That used to be a common saying, something everyone believed, but no longer. Today, people only want free speech if it agrees with them. Free speech doesn’t work that way. It never has. Stop being so easily offended by words. In a speech to Parliament, Rowan Atkinson said, “We need to build our immunity to taking offense so that we can deal with the issues that perfectly justified criticism can raise. Our priority should be to deal with the message, not the messenger.  … If we want a robust society, we need more robust dialogue, and that must include the right to insult or offend.”

Remember that unalienable rights are just that – unassailable. We have the right to worship as our conscience dictates. We have the right to live freely and pursue happiness, regardless of our race or creed. We have the right to defend our lives, our families, and our homes from threats foreign and domestic. We have the right to be secure in our homes and our property. We have the right to a fair trial. If you turn a blind eye to your neighbor’s rights being violated, your enemy’s rights being violated, you contribute to tyranny in this country.

Educate Yourself

If you didn’t learn or don’t remember your history from school, learn it now. It’s never been easier. There are many well-written books in the library. Read! You don’t even have to go to the library, as you can read the works of the Founders for free online. Remember these words of wisdom from Animal House.

You can find what is happening in Congress or your state legislature online, and if you don’t understand the issues, you can find background information, too.  If the government derives its power from its citizens, it is vital that the citizens to be educated. Don’t shirk your responsibilities.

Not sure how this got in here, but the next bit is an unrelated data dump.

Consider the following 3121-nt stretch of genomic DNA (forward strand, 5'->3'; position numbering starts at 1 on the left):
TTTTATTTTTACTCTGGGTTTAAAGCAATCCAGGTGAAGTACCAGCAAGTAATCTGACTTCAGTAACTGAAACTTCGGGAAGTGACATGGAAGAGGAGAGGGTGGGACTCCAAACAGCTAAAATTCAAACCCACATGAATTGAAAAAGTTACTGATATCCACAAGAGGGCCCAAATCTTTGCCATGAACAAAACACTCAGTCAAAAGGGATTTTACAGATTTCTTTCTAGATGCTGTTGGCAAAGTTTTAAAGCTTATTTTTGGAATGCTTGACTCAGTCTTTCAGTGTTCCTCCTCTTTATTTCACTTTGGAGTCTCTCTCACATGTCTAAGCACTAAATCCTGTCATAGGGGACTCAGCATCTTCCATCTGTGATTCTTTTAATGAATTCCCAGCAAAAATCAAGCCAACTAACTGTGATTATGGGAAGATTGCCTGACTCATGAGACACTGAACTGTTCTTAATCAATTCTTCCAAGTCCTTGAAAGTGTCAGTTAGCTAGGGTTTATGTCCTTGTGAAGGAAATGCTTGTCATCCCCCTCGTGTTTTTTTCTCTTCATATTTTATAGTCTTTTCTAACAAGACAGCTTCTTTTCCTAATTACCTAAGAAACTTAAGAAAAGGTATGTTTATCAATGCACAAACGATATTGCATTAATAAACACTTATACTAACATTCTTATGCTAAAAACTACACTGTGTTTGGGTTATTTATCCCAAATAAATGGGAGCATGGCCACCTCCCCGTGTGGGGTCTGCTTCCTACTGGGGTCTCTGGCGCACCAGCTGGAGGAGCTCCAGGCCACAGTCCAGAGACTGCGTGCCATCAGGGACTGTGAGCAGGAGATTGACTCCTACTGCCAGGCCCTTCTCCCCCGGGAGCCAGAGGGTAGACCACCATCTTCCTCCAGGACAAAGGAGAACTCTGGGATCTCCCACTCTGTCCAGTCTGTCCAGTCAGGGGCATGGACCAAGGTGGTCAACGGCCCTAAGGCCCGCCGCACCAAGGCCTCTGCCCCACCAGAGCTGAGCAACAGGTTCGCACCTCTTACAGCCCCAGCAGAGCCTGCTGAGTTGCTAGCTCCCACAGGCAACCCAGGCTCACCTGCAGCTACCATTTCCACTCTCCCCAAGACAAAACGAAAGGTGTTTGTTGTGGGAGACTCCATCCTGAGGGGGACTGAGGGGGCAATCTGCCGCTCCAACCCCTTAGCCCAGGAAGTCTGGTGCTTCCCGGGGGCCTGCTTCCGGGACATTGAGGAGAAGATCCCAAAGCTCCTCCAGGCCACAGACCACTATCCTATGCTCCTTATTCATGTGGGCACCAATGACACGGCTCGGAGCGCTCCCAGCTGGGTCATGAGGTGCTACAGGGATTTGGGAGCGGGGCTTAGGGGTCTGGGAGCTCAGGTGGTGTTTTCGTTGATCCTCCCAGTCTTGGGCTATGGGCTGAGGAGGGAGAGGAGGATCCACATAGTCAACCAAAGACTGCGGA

Hold Government Accountable

Government is not our master. It is our servant. We need not fear it, but we must be vigilant. We must never allow it to trample on our rights or give it so much power that our liberty is jeopardized. Don’t give government, its leaders or public servants, a pass when they violate the rights of the people or misuse the resources entrusted to them for their own gain. The same goes for political parties. Political parties exist to represent the people and certain principles, and when party leadership no longer represents the principles for which the party was established, it is time for a change.

Remember that We are One Nation

And for the support of this Declaration, with a firm reliance on the protection of Divine Providence, we mutually pledge to each other our Lives, our Fortunes, and our sacred Honor.

The Founders did not always agree. They had all sorts of lively debates around nearly every element of the founding on this nation. They fought to find a place of consensus, to create a foundation upon which they could establish a free nation, and to that end, they mutually pledged to each other all they had to give. That is the Spirit of 1776. North and South. Farmer and manufacturer. Different faiths, different nations of origin, different values — one nation.

It was never easy, this liberty. It was hard-fought in courthouses and on battlefields. It will never be easy. Liberty is not afforded to the lazy, to the timid, or to the self-interested. It was a challenge to declare independence in 1776. It is a challenge to maintain it today.

The future of this nation balances on a razor’s edge. Its hope lies in its people. I challenge you, my fellow Americans, to remain free in the 21st century, to continue to uphold the ideals established in 1776, and to work together so that we may truly be the Land of the Free and the Home of the Brave. I wish you life, liberty, and happiness this Independence Day!